Shelly, “Set examples from the start, not just manners; although, it is so awesome when your kids are out somewhere, and you are told how polite they are. It still melts my heart.
Setting examples start everywhere. Teach your young adults they can have a drink, and go to parties. Explain they must be responsible, and to not make it a habit. When driving the car, pay attention to how you drive. If you use your phone, remember they are watching.
My son was in the car with me one day, and my phone was sitting in the middle console. (The only reason I ever take it with me is in case I break down or something.) As we were driving my phone lit up, a text message must have come in and he saw it. There was no noise, because I never have the volume on. When my son said, “Your phone lit up you have a message.” I said it’s ok, I’m driving and I will look when I get home.”
The way things are now with teenagers, they’re learning bad habits from parents.” Tip 6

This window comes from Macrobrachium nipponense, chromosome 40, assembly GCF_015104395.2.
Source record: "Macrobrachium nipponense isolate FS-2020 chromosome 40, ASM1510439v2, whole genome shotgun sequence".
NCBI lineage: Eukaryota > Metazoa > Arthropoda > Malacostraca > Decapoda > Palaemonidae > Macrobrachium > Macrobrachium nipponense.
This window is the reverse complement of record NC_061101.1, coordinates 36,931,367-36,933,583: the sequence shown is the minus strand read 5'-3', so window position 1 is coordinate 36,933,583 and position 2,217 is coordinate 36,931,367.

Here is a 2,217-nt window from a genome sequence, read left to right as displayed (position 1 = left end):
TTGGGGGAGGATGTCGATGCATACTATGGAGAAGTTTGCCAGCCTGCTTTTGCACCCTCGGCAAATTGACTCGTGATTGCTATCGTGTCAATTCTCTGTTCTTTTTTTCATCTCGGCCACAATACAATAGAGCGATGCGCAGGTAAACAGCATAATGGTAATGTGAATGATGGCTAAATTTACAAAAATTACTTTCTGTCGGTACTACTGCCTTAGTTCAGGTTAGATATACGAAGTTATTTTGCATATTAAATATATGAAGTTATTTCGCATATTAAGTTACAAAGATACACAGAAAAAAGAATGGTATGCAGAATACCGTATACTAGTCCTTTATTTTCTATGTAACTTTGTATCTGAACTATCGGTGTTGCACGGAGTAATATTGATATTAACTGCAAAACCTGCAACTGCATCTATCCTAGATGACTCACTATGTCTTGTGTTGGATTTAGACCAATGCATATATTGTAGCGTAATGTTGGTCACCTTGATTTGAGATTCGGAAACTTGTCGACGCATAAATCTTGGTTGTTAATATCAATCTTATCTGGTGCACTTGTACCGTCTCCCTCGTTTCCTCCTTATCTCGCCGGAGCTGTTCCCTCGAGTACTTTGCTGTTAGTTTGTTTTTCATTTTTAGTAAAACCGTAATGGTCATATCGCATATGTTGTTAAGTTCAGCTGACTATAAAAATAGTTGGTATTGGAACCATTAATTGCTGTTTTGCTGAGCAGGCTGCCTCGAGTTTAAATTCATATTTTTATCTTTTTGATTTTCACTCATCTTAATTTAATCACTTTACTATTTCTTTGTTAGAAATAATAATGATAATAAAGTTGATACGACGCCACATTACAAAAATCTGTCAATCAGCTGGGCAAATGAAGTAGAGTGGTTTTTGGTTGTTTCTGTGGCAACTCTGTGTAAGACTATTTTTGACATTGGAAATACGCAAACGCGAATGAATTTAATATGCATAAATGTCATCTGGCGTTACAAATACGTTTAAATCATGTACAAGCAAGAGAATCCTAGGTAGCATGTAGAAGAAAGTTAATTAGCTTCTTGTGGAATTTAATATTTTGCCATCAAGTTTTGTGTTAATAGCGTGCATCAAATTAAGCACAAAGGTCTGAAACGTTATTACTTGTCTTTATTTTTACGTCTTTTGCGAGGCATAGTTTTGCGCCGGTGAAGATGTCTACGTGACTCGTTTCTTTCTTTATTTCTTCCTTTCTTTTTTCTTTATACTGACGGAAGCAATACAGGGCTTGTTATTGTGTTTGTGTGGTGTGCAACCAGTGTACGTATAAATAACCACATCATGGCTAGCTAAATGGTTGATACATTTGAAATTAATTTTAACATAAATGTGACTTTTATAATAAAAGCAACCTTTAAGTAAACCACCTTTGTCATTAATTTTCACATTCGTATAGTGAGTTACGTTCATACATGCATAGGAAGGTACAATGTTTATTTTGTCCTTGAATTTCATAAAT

I too am a big believer in setting an example! Shelly and I both set the bar high, and our kids reached higher.
I recall one day when Michael slammed his bedroom door. I hauled him back into the living room and said, “We don’t slam doors in this house.” Now, had I myself been a door slammer, there wouldn’t have been too much I could say on the matter. I had to model exactly what I expected. Michael never slammed another door.
I was very meticulous about this facet of parenting, I literally would not shake salt on my food in front of him. I did not curse, did not drink, gossip, or gamble, and I did not slam doors. Because I upheld such impeccable standards, I was in a position to expect the same.
I heard the phrase, “Be the type of person you hope your child would marry.” I followed that to the letter. I acted as if I had my shit together even when I didn’t, especially when I didn’t. I modeled strength when I was weak, and calmness when I was crazy!
In my parenting days, I didn’t have to worry about cell phones, for which I am extremely grateful. I hope I would have conducted myself in the same way Shelly did with her kids, modelling responsible usage.
It is not at all effective to believe, or to preach, “do as I say not as I do.” In my observations, it will not work! It is the most ridiculous, condescending, and ineffective approach to parenting in the entire history of parenting!
Thanks Shelly for all your tips, and thanks for those three lovely adults you’ve given to the world. I just can’t wait to see all baby #4 will bring!